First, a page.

This unbelievable situation at the front of the grid completely overshadowed the fact that Reutemann was faster than Lauda in the Ferrari team, and that both of them were much slower than Watson’s Brabham-Alfa Romeo and Scheckter’s Wolf (another embarrassing phone call to the Commendatore). The back of the grid was almost unimportant in the general picture, though very important to those concerned. Patrick Neve had just scraped in with the Williams March, in 24th place, just behind Perkins who had not been shining too brightly with the Surtees. It was agreed that an extra two cars be taken into the race, so this let in Harald Ertl with his Hesketh and Jarier with the Penske. Keegan and Purley were well in, while Riccardo Patrese once again took all the kudos from the “new-boys”. Those that were left out were Hayje (March), Villota (McLaren), Anderson (BRM), Ribeiro (March), de Dryver (March) and Rebaque (Hesketh).

Overnight the speed of the Lotus was discussed in all quarters. It was accepted that Andretti was a good driver, but not that good, and anyway Nilsson was well placed, so it had to be something about the Lotus 78 that Chapman and his team had done. It wasn’t super-special Cosworth engines, for Andretti was using a John Nicholson prepared engine and Nilsson was using a normal run-of-the-mill Cosworth Engineering prepared unit. Lotus had got a special-development Cosworth engine, but were not using it, it was sitting in the transporter. It could not be special Goodyear tyres, because by the Constructor Association “gentleman’s agreement” everyone had the same type of tyre – or had they? It couldn’t be that Goodyear were preparing for the appearance of Michelin into Formula One, by letting some special tyres slip out. If they had, they are unlikely to have had them for Andrew and Nilsson. It could not be the special low-percentage slip differential, for Nilsson wasn’t using one. The only common factor seemed to be the much-vaunted (at the beginning of the season) air-flow under the side-pods, giving additional down-force. From appearances both Lotus cars seemed to be running with their rear aerofoils at a shallower angle than most people, thus providing little down-force, but more important they were producing less drag. Observers remarked that Andretti was not only much faster round the long right-hand sweep that brings the track along behind the pits; but looked uncommonly steady. Perhaps the inverted aerofoil sections under the sides of the Lotus are now really working, having sorted out the other variables.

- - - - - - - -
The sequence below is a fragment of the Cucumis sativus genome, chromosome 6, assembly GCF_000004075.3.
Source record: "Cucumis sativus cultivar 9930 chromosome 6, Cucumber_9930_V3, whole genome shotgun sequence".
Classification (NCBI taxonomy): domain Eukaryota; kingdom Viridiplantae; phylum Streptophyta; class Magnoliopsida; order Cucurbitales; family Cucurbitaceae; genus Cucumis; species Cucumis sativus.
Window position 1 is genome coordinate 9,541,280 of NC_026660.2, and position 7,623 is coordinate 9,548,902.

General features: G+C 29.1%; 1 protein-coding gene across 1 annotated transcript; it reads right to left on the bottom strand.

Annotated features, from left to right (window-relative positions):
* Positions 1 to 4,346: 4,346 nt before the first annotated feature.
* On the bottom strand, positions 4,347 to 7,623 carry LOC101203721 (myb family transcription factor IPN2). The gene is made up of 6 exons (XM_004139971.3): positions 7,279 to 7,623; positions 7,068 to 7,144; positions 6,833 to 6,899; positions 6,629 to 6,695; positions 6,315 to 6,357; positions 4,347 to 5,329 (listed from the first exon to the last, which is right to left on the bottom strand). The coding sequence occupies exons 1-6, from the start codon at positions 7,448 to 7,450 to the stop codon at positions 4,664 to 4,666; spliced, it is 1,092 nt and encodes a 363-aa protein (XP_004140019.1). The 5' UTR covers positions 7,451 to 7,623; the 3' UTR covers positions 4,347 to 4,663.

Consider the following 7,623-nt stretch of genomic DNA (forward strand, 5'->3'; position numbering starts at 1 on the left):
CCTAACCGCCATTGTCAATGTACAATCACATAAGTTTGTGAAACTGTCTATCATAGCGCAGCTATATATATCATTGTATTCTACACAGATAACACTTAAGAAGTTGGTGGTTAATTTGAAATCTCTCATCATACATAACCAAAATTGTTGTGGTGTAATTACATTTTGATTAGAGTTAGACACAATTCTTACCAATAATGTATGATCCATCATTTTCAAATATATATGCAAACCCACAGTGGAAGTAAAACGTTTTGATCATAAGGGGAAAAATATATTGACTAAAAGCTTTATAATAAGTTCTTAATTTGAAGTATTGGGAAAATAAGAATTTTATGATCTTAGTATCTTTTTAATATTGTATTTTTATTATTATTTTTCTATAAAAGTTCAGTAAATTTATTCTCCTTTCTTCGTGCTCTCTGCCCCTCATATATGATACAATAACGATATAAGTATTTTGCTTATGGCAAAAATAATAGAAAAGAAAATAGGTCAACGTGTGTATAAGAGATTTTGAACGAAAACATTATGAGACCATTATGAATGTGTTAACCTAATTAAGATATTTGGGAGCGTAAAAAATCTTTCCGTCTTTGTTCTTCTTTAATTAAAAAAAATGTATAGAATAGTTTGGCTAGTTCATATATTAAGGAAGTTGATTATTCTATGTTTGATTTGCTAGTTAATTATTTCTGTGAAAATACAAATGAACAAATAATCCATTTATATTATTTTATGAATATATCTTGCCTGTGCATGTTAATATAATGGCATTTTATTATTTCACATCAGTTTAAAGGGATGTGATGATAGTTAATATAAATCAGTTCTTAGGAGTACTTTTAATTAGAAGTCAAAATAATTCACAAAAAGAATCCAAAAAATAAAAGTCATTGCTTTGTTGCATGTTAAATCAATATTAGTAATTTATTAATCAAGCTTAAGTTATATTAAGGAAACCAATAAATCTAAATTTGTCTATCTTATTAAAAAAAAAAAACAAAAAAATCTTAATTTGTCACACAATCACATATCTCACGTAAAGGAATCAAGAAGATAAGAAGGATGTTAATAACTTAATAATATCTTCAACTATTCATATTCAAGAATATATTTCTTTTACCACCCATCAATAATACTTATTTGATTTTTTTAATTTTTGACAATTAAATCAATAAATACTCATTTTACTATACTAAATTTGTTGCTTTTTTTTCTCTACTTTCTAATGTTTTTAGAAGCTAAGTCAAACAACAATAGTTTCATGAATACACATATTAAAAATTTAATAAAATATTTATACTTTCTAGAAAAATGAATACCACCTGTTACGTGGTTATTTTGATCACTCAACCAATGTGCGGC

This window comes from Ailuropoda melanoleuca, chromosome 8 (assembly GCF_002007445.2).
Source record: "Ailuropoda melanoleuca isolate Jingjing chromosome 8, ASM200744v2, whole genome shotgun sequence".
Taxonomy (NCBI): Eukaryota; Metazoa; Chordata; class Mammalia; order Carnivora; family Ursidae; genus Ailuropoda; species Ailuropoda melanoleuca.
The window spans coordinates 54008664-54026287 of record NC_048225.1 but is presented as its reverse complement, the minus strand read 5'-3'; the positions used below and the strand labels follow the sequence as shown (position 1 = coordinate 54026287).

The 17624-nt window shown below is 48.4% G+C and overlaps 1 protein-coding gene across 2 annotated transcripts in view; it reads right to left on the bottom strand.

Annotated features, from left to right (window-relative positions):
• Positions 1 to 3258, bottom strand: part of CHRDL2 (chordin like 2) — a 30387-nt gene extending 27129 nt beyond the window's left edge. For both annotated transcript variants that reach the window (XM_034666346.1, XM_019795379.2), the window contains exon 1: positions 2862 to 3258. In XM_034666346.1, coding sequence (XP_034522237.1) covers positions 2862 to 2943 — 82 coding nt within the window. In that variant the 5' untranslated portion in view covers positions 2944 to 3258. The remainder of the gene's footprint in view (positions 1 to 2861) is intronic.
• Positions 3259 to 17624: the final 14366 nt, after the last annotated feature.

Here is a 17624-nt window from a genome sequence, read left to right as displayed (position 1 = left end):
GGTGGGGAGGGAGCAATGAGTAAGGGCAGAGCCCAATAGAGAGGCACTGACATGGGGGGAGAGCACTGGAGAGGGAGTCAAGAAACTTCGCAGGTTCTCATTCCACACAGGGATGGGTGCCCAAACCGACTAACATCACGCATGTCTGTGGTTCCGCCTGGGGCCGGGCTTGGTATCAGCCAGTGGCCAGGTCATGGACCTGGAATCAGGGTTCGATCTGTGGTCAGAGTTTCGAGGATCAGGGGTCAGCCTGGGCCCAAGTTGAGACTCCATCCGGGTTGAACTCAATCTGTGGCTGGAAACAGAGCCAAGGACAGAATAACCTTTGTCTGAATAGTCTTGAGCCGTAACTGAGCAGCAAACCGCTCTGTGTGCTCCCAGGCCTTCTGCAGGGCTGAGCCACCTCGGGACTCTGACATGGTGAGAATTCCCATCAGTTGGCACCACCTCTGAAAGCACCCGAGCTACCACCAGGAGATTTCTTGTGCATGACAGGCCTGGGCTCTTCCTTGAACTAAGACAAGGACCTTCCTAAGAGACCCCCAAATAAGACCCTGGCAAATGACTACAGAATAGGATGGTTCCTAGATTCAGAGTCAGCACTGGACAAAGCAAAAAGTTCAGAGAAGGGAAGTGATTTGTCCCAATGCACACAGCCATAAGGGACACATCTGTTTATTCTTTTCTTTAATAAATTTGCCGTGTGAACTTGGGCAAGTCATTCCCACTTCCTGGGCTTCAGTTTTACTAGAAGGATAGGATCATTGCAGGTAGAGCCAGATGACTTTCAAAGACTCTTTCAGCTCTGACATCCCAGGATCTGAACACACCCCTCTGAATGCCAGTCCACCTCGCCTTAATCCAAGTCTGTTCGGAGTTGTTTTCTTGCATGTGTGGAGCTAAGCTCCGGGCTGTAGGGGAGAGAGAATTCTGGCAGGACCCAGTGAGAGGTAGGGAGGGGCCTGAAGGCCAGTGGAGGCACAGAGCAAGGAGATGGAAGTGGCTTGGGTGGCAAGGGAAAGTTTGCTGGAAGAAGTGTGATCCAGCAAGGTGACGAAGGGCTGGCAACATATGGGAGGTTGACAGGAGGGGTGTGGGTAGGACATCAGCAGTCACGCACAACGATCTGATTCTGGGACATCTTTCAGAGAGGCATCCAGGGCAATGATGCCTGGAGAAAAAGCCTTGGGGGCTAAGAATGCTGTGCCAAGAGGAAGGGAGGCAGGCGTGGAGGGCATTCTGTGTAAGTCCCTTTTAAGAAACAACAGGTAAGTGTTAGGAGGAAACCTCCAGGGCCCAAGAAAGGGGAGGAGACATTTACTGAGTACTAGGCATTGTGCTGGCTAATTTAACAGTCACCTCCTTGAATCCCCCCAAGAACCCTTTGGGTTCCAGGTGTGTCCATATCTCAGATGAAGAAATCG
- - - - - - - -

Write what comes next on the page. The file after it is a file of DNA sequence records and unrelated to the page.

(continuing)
Mario Andretti leads the field at the start of the 1977 Belgian Grand Prix, Zolder.

Andretti leads the field in treacherous conditions.

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When Colin Chapman returned on Sunday morning he was both pleased and angry, for while he expected Andretti to be on pole position he intended that he should have done it by a few tenths of a second, not a whole second and a half. Team Lotus had shown their hand unnecessarily. The race was due to start at 3 p.m. after “mickey-mouse” races for Renault-powered cars, parades and demonstrations and all the fun of the fair. Shortly before mid-day the Formula One cars that had qualified had a last test-session, which allowed Hunt to try out the M26 now with a development Cosworth engine installed, and Depailler to try his 6-wheeler fitted with Tyrrell’s special Cosworth engine. The Lotus super-Cosworth stayed in the transporter. The Ferrari team had a mild panic when Reuternann’s car broke an oil pipe and he stopped in a cloud of smoke. Just in case any damage had been done and it couldn’t be repaired, the Argentinian took the spare Ferrari out. Down at the back of the field there was also trouble, for Lunger’s new McLaren developed an incurable misfire so Sparshott and his lads had no alternative but to get really stuck in and change the engine, before the 3 p.m. start. As Boy Hayje was first reserve the F&S team kept their March at the ready, just in case the B&S team ran out of time.